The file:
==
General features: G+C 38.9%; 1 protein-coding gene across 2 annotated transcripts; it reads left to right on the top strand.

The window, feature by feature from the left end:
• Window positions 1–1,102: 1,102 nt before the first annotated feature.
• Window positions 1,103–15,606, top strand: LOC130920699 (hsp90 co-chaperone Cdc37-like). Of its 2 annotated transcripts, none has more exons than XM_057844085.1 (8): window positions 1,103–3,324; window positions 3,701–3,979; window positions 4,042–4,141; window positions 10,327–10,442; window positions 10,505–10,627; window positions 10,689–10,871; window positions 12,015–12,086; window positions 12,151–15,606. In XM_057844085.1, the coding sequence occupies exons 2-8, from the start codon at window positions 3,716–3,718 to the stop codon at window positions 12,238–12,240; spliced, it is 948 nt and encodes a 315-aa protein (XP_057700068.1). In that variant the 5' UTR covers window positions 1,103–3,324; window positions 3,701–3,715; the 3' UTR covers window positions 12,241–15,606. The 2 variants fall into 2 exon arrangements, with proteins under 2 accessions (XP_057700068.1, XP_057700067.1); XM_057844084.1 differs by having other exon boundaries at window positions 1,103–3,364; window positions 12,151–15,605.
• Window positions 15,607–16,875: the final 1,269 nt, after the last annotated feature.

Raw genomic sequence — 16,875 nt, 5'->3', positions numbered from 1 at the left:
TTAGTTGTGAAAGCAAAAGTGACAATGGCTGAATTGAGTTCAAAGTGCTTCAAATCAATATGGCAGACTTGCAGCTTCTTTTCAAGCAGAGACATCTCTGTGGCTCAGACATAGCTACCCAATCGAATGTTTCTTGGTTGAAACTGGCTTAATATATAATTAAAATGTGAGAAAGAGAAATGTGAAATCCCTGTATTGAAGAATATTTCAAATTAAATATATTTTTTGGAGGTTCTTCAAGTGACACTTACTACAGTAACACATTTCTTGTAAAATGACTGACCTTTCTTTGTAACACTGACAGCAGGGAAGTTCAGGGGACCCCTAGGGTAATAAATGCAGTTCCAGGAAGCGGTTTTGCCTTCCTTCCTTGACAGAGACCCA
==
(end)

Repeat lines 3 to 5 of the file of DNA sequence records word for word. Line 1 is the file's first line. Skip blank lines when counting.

• Window positions 1–1,102: 1,102 nt before the first annotated feature.
• Window positions 1,103–15,606, top strand: LOC130920699 (hsp90 co-chaperone Cdc37-like). Of its 2 annotated transcripts, none has more exons than XM_057844085.1 (8): window positions 1,103–3,324; window positions 3,701–3,979; window positions 4,042–4,141; window positions 10,327–10,442; window positions 10,505–10,627; window positions 10,689–10,871; window positions 12,015–12,086; window positions 12,151–15,606. In XM_057844085.1, the coding sequence occupies exons 2-8, from the start codon at window positions 3,716–3,718 to the stop codon at window positions 12,238–12,240; spliced, it is 948 nt and encodes a 315-aa protein (XP_057700068.1). In that variant the 5' UTR covers window positions 1,103–3,324; window positions 3,701–3,715; the 3' UTR covers window positions 12,241–15,606. The 2 variants fall into 2 exon arrangements, with proteins under 2 accessions (XP_057700068.1, XP_057700067.1); XM_057844084.1 differs by having other exon boundaries at window positions 1,103–3,364; window positions 12,151–15,605.
• Window positions 15,607–16,875: the final 1,269 nt, after the last annotated feature.